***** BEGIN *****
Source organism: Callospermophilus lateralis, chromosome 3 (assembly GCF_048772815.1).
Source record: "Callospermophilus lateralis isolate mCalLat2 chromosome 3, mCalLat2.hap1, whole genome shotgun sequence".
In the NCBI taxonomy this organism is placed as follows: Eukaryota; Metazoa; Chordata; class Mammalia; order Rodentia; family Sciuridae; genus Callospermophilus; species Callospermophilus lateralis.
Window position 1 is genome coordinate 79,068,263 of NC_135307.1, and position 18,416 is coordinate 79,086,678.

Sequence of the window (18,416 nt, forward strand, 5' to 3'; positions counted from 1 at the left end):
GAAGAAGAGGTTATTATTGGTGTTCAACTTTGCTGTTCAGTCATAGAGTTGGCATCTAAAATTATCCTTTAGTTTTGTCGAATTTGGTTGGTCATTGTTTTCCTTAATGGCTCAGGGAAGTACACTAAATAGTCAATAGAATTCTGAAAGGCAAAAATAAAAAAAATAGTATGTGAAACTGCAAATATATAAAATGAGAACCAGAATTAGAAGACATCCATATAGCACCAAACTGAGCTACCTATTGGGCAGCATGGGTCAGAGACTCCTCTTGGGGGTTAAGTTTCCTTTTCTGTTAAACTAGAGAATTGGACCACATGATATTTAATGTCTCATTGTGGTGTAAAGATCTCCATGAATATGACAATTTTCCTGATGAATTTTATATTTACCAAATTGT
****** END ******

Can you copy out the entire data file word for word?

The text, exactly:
Source organism: Callospermophilus lateralis, chromosome 3 (assembly GCF_048772815.1).
Source record: "Callospermophilus lateralis isolate mCalLat2 chromosome 3, mCalLat2.hap1, whole genome shotgun sequence".
In the NCBI taxonomy this organism is placed as follows: Eukaryota; Metazoa; Chordata; class Mammalia; order Rodentia; family Sciuridae; genus Callospermophilus; species Callospermophilus lateralis.
Window position 1 is genome coordinate 79,068,263 of NC_135307.1, and position 18,416 is coordinate 79,086,678.

Sequence of the window (18,416 nt, forward strand, 5' to 3'; positions counted from 1 at the left end):
GAAGAAGAGGTTATTATTGGTGTTCAACTTTGCTGTTCAGTCATAGAGTTGGCATCTAAAATTATCCTTTAGTTTTGTCGAATTTGGTTGGTCATTGTTTTCCTTAATGGCTCAGGGAAGTACACTAAATAGTCAATAGAATTCTGAAAGGCAAAAATAAAAAAAATAGTATGTGAAACTGCAAATATATAAAATGAGAACCAGAATTAGAAGACATCCATATAGCACCAAACTGAGCTACCTATTGGGCAGCATGGGTCAGAGACTCCTCTTGGGGGTTAAGTTTCCTTTTCTGTTAAACTAGAGAATTGGACCACATGATATTTAATGTCTCATTGTGGTGTAAAGATCTCCATGAATATGACAATTTTCCTGATGAATTTTATATTTACCAAATTGT